Fun Facts about Eric Frechon, Mellieur Ouvrier de France

"I'm a control freak," says Eric Frechon. Frechon loves to use common ingredients like mackerel, chicken and then elevate them using complex techniques. One of his specialities is whole roast chicken, cooked at a low temperature in a pig's bladder, with a few truffles hiding beneath the skin.

  • Frechon loves cuisine from all over the world, and has a soft spot for Thai street food.
  • If he wasn't a chef, he's said he'd be a cabinetmaker or locksmith.
  • His daily inspiration is to walk through the Marché d'Aligre in Paris.
  • Frechon grew up in Normandy and learned about food from his grandfather, who was a farmer, and his father who sold produce in the markets
  • He was born in 1963 and has spent most of his life working in restaurants.

History of the Hotel Bristol Paris

History of the Hotel Bristol Paris

Opened in 1925, Le Bristol has pedigree. The 19th-century building, with its antique furniture, Gobelins and Lille tapestries, and classic paintings, has certainly seen its share of celebrities parading through — Grace Kelly, Orson Welles, Josephine Baker, Mick Jagger, Harry Truman, George Clooney, David Beckham… we've eaten there as well! (Though not with Mick.)

The hotel started life as a private residence for French dandy, Jules de Castellane, during the Second Empire period under Napoleon III. Thankfully, the idea of demolishing his mansion was opposed and in January, 1925, the Hotel Bristol opened its doors. The man behind the legendary hotel's beginnings was Hippolyte Jammet, who held the reins between the Roaring Twenties and World War II. Today, the hotel is privately owned by one of Europe's wealthiest families, the Oetkers.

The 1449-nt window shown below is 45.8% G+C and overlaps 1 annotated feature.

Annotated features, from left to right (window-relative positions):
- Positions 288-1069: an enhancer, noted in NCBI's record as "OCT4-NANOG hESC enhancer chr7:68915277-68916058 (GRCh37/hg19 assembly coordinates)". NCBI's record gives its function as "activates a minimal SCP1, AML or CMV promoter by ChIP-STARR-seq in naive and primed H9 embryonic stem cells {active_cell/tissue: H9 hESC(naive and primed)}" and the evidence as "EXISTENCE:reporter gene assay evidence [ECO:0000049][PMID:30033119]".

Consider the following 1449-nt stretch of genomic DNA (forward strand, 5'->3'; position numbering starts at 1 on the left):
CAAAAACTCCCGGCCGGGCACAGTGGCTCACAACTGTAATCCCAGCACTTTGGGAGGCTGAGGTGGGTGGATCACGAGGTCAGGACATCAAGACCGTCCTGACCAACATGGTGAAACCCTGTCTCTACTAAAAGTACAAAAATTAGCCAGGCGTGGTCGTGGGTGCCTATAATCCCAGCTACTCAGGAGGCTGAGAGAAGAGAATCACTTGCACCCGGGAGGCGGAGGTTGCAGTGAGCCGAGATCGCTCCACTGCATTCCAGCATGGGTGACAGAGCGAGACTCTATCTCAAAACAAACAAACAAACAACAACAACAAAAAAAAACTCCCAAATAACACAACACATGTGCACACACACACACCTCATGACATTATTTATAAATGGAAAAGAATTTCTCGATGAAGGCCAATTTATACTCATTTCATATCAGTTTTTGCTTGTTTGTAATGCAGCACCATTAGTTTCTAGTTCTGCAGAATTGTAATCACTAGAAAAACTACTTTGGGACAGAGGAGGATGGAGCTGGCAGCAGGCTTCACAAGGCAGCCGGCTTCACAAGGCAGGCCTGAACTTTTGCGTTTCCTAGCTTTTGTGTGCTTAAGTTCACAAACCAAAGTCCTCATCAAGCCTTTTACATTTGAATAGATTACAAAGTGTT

Hotel Bristol Awards & Accolades

Awards & Accolades

In 2011, on the heels of their massive renovation, the Bristol was the first Parisian hotel to be awarded the Palace status by the French Ministry of Tourism. In 2016, they once again received the Palace distinction and will keep it for at least the next five years.

In 2016 the Epicure received the Wine Spectator Grand Award, recognizing the best selection of wine in the world.

Travel+Leisure magazine has also name the Bristol the world's best in the following categories — Best Hotels in the World, Best City Hotels in Europe, and Best Hotels in Paris.

Hotel Bristol Fun Facts

  • There is a team of eight full-time painters that tend to each and every detail throughout the Bristol.
  • There are four separate cellars holding 100,000 bottles of wine.
  • In-house bakers produce eleven different types of bread per day.
  • All the artwork in the hotel are originals; most are from the 18th century.
  • There are no magnetic room keycards. The hotel still uses traditional keys, manufactured in 1925 by locksmith Jean-Arthur Fontaine.
  • Sonia Papet was the first woman to be awarded the title Chief Concierge of a Parisian palace.
  • The Bristol was number seven on the list of 22 Great Places to Work in France.